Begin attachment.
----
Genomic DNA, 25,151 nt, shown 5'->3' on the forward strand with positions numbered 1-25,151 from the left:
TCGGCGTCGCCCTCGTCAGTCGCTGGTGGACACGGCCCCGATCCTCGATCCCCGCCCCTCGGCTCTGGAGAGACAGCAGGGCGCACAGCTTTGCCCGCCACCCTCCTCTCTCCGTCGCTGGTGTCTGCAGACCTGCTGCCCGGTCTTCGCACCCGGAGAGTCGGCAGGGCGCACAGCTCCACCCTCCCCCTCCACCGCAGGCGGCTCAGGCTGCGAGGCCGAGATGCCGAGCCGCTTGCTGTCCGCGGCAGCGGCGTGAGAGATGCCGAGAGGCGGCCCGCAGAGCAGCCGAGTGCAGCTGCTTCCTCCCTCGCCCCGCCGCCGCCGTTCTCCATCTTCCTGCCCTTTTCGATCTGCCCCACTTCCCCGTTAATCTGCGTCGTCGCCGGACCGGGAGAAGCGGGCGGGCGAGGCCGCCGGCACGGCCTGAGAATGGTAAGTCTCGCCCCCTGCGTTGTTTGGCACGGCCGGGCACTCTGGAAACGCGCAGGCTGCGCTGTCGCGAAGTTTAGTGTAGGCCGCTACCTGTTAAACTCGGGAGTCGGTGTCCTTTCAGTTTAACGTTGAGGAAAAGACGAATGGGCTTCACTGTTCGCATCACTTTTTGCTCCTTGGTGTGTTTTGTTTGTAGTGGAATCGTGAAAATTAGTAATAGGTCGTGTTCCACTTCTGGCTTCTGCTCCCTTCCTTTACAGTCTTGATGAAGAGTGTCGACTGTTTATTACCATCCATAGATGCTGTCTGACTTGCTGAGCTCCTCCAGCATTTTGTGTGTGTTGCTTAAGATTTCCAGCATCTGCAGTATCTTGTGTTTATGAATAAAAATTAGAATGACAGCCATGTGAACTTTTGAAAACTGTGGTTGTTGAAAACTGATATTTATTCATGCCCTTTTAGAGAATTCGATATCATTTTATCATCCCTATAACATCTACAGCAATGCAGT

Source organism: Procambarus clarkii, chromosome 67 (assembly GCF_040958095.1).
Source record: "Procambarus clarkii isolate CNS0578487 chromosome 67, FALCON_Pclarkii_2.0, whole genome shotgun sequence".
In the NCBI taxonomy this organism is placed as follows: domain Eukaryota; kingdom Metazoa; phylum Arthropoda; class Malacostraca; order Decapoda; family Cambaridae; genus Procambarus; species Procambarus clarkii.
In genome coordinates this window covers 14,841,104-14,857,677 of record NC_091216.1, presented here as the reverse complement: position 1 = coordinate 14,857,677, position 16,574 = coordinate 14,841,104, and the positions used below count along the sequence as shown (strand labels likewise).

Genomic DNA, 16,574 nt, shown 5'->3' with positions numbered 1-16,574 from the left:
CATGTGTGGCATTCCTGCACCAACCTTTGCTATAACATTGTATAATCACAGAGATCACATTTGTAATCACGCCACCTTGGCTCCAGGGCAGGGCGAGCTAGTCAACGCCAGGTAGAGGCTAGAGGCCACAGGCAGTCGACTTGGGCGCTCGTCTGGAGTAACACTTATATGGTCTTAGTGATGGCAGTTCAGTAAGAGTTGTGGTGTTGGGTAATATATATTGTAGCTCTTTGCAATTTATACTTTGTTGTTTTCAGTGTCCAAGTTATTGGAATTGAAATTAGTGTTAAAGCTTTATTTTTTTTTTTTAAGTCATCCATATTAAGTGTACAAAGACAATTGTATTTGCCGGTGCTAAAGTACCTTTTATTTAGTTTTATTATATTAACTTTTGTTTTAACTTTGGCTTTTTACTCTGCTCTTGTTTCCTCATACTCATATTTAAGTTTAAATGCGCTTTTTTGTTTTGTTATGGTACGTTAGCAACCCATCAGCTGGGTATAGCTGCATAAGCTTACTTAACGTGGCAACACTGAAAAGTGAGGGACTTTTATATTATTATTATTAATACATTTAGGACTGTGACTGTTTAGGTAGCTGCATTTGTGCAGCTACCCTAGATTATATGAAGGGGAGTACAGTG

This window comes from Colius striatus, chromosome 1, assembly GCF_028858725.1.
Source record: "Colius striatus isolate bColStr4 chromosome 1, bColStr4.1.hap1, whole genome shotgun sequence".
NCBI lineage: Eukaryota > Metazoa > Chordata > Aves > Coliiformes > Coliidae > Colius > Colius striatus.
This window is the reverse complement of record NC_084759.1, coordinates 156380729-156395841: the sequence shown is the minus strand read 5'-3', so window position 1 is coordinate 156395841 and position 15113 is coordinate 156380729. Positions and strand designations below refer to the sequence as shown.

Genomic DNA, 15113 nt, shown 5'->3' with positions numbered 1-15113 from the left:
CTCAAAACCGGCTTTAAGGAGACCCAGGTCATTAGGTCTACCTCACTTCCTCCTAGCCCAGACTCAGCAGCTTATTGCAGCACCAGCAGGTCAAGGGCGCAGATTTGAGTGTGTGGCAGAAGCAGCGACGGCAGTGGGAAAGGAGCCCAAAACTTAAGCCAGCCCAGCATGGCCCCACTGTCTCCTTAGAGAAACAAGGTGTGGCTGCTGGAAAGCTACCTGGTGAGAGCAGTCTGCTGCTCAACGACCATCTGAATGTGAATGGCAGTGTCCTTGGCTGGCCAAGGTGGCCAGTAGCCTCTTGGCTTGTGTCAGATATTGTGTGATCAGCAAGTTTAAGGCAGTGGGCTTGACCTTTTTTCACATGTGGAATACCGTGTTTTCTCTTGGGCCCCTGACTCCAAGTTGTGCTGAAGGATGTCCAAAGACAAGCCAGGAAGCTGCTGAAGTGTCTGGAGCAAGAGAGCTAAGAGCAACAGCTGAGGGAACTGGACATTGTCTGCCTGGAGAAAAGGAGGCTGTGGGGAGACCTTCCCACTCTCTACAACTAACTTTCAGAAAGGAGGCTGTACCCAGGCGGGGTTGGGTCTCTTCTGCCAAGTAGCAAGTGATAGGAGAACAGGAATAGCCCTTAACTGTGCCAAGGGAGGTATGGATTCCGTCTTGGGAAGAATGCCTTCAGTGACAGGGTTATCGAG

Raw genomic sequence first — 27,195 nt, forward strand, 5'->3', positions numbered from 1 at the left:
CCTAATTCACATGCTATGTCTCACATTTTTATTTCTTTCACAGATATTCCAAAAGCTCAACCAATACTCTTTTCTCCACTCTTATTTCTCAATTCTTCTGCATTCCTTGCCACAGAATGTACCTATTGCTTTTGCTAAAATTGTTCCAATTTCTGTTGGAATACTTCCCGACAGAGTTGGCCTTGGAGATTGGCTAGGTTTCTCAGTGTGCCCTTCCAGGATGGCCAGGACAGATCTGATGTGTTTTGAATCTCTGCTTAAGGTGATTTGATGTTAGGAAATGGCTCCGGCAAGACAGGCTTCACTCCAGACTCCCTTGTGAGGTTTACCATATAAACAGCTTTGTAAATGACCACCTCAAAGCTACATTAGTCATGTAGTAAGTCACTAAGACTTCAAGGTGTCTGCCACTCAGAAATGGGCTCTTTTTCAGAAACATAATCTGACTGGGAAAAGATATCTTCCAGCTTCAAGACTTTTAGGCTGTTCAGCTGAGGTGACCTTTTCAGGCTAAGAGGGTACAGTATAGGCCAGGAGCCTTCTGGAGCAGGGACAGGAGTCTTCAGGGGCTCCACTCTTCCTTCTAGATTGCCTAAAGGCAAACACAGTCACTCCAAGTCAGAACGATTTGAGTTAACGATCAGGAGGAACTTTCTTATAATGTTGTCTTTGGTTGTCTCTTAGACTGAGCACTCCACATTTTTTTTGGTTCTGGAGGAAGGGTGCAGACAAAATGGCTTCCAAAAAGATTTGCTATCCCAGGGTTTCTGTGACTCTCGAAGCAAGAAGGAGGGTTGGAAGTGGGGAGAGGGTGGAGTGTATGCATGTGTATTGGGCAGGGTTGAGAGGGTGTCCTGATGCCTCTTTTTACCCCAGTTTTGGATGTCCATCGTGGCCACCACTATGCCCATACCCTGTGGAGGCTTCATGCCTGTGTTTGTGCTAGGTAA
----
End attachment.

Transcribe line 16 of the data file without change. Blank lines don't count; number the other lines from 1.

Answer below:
CCTAATTCACATGCTATGTCTCACATTTTTATTTCTTTCACAGATATTCCAAAAGCTCAACCAATACTCTTTTCTCCACTCTTATTTCTCAATTCTTCTGCATTCCTTGCCACAGAATGTACCTATTGCTTTTGCTAAAATTGTTCCAATTTCTGTTGGAATACTTCCCGACAGAGTTGGCCTTGGAGATTGGCTAGGTTTCTCAGTGTGCCCTTCCAGGATGGCCAGGACAGATCTGATGTGTTTTGAATCTCTGCTTAAGGTGATTTGATGTTAGGAAATGGCTCCGGCAAGACAGGCTTCACTCCAGACTCCCTTGTGAGGTTTACCATATAAACAGCTTTGTAAATGACCACCTCAAAGCTACATTAGTCATGTAGTAAGTCACTAAGACTTCAAGGTGTCTGCCACTCAGAAATGGGCTCTTTTTCAGAAACATAATCTGACTGGGAAAAGATATCTTCCAGCTTCAAGACTTTTAGGCTGTTCAGCTGAGGTGACCTTTTCAGGCTAAGAGGGTACAGTATAGGCCAGGAGCCTTCTGGAGCAGGGACAGGAGTCTTCAGGGGCTCCACTCTTCCTTCTAGATTGCCTAAAGGCAAACACAGTCACTCCAAGTCAGAACGATTTGAGTTAACGATCAGGAGGAACTTTCTTATAATGTTGTCTTTGGTTGTCTCTTAGACTGAGCACTCCACATTTTTTTTGGTTCTGGAGGAAGGGTGCAGACAAAATGGCTTCCAAAAAGATTTGCTATCCCAGGGTTTCTGTGACTCTCGAAGCAAGAAGGAGGGTTGGAAGTGGGGAGAGGGTGGAGTGTATGCATGTGTATTGGGCAGGGTTGAGAGGGTGTCCTGATGCCTCTTTTTACCCCAGTTTTGGATGTCCATCGTGGCCACCACTATGCCCATACCCTGTGGAGGCTTCATGCCTGTGTTTGTGCTAGGTAA